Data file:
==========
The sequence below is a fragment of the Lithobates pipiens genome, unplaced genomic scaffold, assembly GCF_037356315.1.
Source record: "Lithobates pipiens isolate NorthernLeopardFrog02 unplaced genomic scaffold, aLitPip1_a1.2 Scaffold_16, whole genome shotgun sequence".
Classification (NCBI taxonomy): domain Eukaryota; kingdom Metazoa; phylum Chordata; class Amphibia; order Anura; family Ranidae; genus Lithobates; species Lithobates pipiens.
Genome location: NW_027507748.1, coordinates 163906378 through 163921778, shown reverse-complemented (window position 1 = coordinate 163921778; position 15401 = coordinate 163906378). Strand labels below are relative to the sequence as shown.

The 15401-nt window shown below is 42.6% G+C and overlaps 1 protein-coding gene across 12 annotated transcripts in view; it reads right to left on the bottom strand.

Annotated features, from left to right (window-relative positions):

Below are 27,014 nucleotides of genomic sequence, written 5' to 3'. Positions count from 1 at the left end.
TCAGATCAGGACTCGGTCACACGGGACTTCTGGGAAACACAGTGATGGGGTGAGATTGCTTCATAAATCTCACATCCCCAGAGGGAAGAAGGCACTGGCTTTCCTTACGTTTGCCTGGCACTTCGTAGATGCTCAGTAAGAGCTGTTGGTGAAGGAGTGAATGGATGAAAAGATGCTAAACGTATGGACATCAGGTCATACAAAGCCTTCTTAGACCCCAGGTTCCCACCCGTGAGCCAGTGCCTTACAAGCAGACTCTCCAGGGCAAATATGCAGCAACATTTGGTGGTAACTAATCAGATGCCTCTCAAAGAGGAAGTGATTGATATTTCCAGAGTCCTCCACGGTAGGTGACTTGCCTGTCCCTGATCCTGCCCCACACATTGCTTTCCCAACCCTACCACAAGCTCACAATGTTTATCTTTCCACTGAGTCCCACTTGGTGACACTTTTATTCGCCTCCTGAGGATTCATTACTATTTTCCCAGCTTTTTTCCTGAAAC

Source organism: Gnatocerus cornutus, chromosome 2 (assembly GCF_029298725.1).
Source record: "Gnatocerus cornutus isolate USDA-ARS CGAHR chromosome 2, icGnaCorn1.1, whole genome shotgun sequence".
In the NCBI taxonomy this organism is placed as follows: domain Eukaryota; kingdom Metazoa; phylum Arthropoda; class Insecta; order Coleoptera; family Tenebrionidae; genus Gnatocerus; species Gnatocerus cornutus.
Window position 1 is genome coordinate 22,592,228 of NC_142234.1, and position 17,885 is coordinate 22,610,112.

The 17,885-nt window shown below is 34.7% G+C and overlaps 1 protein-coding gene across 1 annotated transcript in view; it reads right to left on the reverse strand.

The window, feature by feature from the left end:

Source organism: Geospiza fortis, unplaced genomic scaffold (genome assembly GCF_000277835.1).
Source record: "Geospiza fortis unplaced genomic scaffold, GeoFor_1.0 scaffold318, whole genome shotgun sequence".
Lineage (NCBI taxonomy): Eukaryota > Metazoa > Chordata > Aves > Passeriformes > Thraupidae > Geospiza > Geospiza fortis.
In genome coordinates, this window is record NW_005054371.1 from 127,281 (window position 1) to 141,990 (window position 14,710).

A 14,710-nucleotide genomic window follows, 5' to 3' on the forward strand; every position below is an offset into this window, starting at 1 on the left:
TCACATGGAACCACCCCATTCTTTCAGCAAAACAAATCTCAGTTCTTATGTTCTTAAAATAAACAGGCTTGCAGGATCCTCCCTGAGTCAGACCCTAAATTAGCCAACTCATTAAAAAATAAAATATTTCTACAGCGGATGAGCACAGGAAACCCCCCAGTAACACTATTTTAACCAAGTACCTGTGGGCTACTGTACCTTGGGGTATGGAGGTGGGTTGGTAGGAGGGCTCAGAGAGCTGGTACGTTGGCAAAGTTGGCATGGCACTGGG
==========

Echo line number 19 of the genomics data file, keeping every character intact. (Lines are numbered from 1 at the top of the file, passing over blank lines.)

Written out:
A 14,710-nucleotide genomic window follows, 5' to 3' on the forward strand; every position below is an offset into this window, starting at 1 on the left: